Sidebar: Planned Purchase Leaves Some Veritas Users Cold

Several Veritas Software Corp. users reacted with dismay last week to the news that Symantec Corp. plans to buy their storage management software provider, saying the deal is analogous to trying to fit a square peg into a round hole.

For example, Steve Rupprecht, a technology consultant at a large brokerage based in the Midwest, said he's concerned about the planned acquisition because he equates Symantec's software with PCs and Veritas' products with data center systems.

Rupprecht's company, which he asked not be identified, uses multiple Veritas tools to manage an 80TB storage-area network. "I just wonder if Veritas or its products would be thought of as small if Symantec were to buy Veritas," he said, noting that his concern is heightened by the fact that Veritas rival Legato Software was bought by storage hardware vendor EMC Corp. in October 2003.

The planned combination of Symantec and Veritas is "an odd match," said Jesse Correll, manager of IT infrastructure at MetLife Inc.'s MetLife Investors Group Inc. unit in Newport Beach, Calif. "I just don't see the gain between the two." But Correll, who uses Veritas' BackupExec software, added that he isn't worrying about the merger's possible effect on his company. "If all else fails, I'll look for a new backup platform," he said.

John Halamka, CIO at Boston-based CareGroup Inc., said he's not sure how Symantec and Veritas will fit together considering that they come from different ends of the technology spectrum. CareGroup, which operates six hospitals, uses Veritas' backup software and the application performance management tools that the vendor acquired when it bought Precise Software Solutions Ltd. in June 2003.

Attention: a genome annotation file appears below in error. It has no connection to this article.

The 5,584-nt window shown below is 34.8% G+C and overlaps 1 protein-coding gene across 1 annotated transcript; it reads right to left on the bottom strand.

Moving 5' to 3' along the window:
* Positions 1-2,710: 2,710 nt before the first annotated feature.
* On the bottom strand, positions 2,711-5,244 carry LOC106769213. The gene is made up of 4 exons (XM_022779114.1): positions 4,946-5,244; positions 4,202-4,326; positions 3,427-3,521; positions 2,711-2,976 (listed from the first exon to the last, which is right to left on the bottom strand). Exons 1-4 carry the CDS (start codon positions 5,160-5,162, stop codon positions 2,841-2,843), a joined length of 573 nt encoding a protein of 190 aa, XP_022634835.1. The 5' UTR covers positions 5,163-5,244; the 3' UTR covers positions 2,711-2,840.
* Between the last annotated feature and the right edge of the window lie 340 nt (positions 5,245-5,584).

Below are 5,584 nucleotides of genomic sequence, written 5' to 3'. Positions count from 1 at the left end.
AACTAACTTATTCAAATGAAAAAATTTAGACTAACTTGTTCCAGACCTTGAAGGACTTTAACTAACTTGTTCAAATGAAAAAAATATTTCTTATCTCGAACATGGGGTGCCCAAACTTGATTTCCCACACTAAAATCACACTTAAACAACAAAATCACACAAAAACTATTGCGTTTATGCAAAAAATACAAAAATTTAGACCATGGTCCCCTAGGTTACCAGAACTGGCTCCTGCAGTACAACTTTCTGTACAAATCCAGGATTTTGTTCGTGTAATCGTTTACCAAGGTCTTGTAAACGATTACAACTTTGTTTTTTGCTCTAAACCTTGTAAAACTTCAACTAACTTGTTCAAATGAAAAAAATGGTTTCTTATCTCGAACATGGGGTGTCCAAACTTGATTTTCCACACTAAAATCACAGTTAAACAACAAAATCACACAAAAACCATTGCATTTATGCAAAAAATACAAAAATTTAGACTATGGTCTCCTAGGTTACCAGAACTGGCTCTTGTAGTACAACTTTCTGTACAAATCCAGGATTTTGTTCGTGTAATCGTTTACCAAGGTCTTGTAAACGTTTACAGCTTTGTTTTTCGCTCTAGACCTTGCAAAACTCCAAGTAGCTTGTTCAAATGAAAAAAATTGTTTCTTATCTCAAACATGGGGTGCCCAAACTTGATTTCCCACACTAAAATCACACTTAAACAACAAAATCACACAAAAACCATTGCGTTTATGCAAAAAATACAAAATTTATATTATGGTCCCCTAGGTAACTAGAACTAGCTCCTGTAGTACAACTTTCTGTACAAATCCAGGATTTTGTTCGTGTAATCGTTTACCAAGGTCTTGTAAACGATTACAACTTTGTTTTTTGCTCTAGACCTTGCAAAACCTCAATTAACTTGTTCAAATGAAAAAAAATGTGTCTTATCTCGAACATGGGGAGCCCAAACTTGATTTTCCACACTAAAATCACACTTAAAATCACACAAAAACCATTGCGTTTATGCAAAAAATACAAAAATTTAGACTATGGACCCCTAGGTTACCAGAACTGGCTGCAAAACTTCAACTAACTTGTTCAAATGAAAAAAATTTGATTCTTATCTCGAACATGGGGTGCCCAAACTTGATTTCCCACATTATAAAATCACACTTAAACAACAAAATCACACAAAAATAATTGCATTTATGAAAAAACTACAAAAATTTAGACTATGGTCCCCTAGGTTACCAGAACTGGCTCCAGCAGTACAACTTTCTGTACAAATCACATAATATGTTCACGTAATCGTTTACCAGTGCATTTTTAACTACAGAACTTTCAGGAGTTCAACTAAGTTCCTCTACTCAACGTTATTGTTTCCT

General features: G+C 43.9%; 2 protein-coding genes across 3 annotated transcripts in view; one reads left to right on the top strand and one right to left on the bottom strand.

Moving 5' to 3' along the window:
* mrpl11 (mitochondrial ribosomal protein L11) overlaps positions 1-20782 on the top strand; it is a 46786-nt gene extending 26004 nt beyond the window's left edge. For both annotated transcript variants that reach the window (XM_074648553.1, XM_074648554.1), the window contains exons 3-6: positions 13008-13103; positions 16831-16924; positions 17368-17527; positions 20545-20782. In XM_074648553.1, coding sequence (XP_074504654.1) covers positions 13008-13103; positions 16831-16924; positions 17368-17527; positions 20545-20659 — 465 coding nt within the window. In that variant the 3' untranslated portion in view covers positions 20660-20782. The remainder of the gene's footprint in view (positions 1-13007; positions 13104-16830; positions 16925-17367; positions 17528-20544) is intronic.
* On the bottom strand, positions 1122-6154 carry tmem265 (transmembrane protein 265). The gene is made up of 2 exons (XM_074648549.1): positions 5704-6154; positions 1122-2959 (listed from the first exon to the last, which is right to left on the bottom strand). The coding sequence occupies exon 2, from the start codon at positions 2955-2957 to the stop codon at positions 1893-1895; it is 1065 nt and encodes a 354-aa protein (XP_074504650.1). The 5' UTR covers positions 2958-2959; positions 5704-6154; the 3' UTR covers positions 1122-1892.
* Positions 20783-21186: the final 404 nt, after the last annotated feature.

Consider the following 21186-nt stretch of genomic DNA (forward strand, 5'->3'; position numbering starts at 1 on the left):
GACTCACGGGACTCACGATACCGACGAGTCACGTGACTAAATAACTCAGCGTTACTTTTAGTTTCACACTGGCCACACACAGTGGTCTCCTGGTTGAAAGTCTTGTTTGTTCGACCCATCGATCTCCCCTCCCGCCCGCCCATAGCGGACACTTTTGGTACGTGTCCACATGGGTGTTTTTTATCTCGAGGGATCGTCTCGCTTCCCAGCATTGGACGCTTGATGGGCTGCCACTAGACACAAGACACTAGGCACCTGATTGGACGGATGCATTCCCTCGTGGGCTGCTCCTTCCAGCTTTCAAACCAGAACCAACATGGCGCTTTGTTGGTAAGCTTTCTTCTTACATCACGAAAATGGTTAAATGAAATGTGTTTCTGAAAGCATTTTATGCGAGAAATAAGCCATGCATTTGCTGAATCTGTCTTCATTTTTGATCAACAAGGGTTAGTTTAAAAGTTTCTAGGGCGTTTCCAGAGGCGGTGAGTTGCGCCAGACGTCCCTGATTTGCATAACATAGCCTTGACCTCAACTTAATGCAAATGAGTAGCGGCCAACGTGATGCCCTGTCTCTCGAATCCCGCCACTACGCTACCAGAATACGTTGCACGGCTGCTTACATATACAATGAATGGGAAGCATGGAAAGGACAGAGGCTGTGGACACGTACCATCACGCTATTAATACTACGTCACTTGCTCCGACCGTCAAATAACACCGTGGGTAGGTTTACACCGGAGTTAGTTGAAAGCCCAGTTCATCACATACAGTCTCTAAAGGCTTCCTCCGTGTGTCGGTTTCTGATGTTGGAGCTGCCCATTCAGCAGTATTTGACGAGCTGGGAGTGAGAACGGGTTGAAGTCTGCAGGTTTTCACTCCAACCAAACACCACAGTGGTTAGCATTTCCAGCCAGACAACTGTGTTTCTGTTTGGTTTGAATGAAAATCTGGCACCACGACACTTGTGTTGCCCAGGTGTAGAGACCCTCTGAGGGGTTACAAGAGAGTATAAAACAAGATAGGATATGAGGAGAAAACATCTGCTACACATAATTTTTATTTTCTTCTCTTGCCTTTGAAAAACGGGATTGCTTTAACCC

"Perhaps we'll end up with a supplier market that gives IT operations only two or three choices," Halamka said. "If you mix and match products coming from more than one alliance, caveat emptor."

Jon Oltsik, an analyst at Enterprise Strategy Group Inc. in Milford, Mass., was bullish about the merger deal, a stock-swap transaction that was valued at $13.5 billion based on the closing price of Symantec's shares last Wednesday.

An increasing number of Wall Street firms are appointing chief risk officers who oversee security, data protection and disaster recovery, Oltsik wrote in a research note. "As this trend propagates across industries, Symantec's 'information integrity' theme will move from vision to common sense, and the combined company will be in the catbird's seat to take a leadership position," he added.

But that won't happen overnight, cautioned Nitsan Hargil, an analyst at brokerage Friedman, Billings, Ramsey Group Inc. in Arlington, Va. "In all likelihood, we are still at least five years away from seeing major enterprises buying all-inclusive management software packages to run their networks, security and storage," Hargil wrote in a report.

Copyright © 2004 IDG Communications, Inc.

  
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